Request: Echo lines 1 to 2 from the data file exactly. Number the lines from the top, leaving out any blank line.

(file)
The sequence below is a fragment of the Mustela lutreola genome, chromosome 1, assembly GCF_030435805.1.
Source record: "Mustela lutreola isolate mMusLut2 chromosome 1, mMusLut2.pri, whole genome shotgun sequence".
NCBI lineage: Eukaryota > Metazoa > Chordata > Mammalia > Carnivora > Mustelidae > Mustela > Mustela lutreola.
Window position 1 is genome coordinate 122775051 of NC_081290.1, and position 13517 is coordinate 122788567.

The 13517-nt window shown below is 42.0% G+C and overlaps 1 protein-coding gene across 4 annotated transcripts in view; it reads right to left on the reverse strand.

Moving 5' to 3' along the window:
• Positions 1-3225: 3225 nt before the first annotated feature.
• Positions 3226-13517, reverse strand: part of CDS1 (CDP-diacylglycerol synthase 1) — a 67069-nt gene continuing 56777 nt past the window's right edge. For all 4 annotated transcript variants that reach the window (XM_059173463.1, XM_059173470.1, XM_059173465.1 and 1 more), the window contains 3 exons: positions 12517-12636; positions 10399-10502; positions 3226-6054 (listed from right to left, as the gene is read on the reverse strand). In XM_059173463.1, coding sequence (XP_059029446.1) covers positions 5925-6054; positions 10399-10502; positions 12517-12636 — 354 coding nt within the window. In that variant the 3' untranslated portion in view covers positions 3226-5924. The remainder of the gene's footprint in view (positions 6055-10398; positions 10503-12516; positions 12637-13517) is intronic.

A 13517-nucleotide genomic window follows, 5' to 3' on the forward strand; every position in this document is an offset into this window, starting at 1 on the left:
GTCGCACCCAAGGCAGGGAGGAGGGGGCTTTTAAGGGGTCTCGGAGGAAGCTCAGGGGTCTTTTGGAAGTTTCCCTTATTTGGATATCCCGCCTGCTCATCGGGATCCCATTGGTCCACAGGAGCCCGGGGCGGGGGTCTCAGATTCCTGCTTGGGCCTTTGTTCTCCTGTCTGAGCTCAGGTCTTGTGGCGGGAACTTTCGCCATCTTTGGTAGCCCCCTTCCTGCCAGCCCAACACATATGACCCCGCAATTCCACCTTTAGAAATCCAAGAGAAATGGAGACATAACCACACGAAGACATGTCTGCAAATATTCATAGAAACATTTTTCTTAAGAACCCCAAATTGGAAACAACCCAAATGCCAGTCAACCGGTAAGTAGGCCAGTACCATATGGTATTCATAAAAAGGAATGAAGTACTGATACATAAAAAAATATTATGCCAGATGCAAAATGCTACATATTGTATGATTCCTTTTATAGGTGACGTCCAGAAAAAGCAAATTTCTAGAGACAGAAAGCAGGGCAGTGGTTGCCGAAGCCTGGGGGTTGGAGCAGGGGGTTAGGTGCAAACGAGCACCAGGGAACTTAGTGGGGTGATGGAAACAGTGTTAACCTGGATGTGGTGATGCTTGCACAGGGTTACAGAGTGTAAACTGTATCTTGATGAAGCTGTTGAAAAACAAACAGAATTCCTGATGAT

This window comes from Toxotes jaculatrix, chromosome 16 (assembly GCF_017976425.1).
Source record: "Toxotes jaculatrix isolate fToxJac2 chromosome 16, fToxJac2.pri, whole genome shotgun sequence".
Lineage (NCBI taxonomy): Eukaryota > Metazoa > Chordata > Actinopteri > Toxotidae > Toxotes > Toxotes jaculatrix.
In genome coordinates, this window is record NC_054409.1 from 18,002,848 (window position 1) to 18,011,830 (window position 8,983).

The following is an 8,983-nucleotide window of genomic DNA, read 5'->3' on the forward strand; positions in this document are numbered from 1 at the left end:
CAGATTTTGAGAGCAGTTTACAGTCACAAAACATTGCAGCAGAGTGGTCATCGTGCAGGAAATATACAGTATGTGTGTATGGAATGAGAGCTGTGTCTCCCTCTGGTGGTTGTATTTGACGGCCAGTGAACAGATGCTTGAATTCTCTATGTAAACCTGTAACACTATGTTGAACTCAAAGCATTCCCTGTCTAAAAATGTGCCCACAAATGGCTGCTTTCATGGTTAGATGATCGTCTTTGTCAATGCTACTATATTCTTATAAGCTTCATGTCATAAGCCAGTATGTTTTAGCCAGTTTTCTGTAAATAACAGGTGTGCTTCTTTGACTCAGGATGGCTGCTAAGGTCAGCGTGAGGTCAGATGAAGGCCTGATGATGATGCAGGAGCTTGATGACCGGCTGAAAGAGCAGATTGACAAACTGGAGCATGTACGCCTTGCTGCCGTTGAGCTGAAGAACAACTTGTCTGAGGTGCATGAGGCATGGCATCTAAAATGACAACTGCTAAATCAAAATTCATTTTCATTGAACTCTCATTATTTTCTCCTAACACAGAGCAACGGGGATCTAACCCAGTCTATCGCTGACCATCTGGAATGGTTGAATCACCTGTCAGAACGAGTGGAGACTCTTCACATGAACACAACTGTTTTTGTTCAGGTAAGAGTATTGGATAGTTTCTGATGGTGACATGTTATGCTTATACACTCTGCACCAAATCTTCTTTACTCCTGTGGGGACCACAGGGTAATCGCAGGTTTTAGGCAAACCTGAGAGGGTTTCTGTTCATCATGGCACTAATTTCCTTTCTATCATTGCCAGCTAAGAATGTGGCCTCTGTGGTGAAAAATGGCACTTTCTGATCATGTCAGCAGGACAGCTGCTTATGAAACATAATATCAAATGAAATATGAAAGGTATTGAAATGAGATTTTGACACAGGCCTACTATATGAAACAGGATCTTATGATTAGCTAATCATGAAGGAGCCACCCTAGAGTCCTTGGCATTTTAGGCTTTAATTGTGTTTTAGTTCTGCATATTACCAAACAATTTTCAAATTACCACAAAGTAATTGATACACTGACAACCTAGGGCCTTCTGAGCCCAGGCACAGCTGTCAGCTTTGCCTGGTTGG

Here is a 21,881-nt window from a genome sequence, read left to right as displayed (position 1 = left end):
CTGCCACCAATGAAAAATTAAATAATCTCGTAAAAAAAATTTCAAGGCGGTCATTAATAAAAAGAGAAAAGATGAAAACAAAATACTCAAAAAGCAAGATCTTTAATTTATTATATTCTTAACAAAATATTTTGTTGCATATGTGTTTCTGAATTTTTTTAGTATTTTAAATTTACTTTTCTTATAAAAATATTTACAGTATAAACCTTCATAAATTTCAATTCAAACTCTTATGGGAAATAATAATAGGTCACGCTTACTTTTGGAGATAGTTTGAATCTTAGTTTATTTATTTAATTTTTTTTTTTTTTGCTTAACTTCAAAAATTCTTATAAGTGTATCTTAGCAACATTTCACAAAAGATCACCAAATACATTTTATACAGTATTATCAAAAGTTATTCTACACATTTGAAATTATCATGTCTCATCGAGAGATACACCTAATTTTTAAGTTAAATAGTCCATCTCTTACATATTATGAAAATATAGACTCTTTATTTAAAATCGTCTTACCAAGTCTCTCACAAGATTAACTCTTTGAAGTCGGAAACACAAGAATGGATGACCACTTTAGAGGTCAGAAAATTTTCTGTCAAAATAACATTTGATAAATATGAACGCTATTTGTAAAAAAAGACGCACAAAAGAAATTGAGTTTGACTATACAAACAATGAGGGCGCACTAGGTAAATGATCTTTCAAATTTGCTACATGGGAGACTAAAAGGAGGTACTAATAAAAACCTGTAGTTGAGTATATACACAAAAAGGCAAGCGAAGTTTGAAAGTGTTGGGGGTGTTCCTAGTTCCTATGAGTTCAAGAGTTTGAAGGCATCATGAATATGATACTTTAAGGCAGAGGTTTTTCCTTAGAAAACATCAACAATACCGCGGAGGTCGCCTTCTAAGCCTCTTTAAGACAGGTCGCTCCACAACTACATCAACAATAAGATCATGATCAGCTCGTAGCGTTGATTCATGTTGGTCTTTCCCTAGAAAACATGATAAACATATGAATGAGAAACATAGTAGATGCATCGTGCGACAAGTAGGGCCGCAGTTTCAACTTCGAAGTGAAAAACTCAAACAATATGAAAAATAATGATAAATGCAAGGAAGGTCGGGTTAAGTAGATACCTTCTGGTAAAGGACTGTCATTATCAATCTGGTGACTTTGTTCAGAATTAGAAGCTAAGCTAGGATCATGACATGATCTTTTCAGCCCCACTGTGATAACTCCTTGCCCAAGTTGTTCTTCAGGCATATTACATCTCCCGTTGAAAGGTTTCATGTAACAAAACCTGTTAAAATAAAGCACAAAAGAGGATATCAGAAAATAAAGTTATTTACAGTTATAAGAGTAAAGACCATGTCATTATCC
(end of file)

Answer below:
The sequence below is a fragment of the Mustela lutreola genome, chromosome 1, assembly GCF_030435805.1.
Source record: "Mustela lutreola isolate mMusLut2 chromosome 1, mMusLut2.pri, whole genome shotgun sequence".